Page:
After the COVID-19 crisis subsides, every institution will have to think about their remote teaching strategy across all courses. Colleges and universities will need to invest in technologies that are able to withstand a variety of crisis situations, whether they are natural disasters, pandemics, or economic downturns. The institutions that will come out strongest are those that can cultivate flexible environments for learning online.
Right now, students aren’t expecting perfection and educators are doing their best to minimize disruption to education. We don’t know what the new normal will look like, but we can be pretty sure that many faculty members will no longer be able to limit their training to onsite lectures. I expect many educators will have a new sense of understanding and desire to adopt these recently acquired remote teaching techniques to enhance their instruction.
There are countless ways technology can help us connect with students at all times, not just in an emergency. Many edtech providers have stepped up to offer their services for free during this crisis and I fully expect that they will continue to find innovative ways to help institutions prepare for the future. Here at Top Hat, we’re making our entire active learning platform free for the rest of the semester. Educators are using our interactive digital content and tools to facilitate effective remote learning for synchronous (real-time) class meetings, asynchronous (recorded or self-paced) learning, and secure proctored tests and exams in a remote setting. And we’re going to continue to explore ways that we can support educators and institutions no matter what the future is going to look like.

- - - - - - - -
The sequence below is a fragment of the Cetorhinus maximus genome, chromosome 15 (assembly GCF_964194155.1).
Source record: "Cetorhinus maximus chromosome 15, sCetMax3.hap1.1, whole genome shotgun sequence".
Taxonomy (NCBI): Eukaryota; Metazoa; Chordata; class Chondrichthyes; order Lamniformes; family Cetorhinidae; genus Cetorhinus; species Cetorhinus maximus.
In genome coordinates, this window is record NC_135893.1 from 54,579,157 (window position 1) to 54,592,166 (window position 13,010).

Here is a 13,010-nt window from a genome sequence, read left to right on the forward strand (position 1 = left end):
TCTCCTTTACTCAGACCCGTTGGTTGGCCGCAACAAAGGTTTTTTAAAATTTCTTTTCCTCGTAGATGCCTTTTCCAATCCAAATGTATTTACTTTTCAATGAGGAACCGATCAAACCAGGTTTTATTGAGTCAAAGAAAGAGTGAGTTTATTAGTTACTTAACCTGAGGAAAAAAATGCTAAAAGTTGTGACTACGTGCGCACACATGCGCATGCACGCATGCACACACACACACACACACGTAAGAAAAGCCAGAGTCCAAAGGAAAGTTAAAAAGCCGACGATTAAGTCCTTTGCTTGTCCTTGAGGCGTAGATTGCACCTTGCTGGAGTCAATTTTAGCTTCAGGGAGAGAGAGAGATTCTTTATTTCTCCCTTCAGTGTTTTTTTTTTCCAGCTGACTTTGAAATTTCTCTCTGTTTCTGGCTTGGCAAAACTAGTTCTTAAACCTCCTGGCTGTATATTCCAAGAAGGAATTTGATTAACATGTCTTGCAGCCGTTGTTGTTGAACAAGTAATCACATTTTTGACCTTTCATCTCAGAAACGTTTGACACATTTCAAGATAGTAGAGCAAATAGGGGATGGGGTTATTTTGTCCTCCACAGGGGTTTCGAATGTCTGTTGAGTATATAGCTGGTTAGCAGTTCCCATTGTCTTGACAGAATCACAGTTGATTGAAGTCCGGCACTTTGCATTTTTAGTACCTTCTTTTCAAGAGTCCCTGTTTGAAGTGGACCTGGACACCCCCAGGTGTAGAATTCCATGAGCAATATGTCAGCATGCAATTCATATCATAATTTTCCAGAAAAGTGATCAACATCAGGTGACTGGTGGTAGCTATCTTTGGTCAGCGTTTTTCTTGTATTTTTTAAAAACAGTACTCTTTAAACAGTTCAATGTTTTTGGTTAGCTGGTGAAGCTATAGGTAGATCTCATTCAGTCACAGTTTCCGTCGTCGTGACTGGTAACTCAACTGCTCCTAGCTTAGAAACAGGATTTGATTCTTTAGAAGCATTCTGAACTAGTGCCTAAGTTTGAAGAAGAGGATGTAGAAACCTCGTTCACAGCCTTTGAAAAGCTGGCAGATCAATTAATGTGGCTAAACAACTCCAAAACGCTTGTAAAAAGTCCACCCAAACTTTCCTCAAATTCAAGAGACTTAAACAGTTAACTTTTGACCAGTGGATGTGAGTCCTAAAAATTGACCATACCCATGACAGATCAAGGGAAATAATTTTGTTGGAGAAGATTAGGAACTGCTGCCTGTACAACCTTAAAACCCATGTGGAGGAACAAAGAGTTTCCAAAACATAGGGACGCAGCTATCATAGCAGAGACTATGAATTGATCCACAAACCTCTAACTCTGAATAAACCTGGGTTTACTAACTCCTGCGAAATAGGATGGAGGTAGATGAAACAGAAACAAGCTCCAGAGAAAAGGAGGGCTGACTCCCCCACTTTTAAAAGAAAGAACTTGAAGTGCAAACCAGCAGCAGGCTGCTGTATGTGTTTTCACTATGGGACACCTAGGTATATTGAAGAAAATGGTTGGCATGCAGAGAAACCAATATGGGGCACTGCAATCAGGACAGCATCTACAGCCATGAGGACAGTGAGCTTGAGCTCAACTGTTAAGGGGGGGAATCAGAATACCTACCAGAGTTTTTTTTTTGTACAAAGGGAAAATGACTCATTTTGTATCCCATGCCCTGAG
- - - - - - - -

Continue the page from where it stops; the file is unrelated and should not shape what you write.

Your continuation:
The way educators and institutions look at technology has profoundly changed. Some learning scientists like Tracey Noel Tokuhama-Espinosa, Harvard University Extension School professor, believe online teaching will shape the future of education. “If it’s a high-quality online experience, online teaching is better than anything,” she says. “Currently, around 60 percent of people still think that online and face-to-face learning are equal. But the best learning, according to university students, is blended—when you have a little bit of face-to-face and a little bit of online.”
I believe a best-of-both-worlds approach provides students with new opportunities for learning and empowers educators with new methods to teach, ultimately ensuring students benefit from a more effective learning experience.
If there’s anything that emerges as the new normal in higher education, it may be that educators will hold onto these learnings and commit to exploring new ways to connect with their students beyond the classroom. Ultimately, doing so will help them become better instructors in the future, no matter what that new reality is.
Mike Silagadze Founder & CEO, Top Hat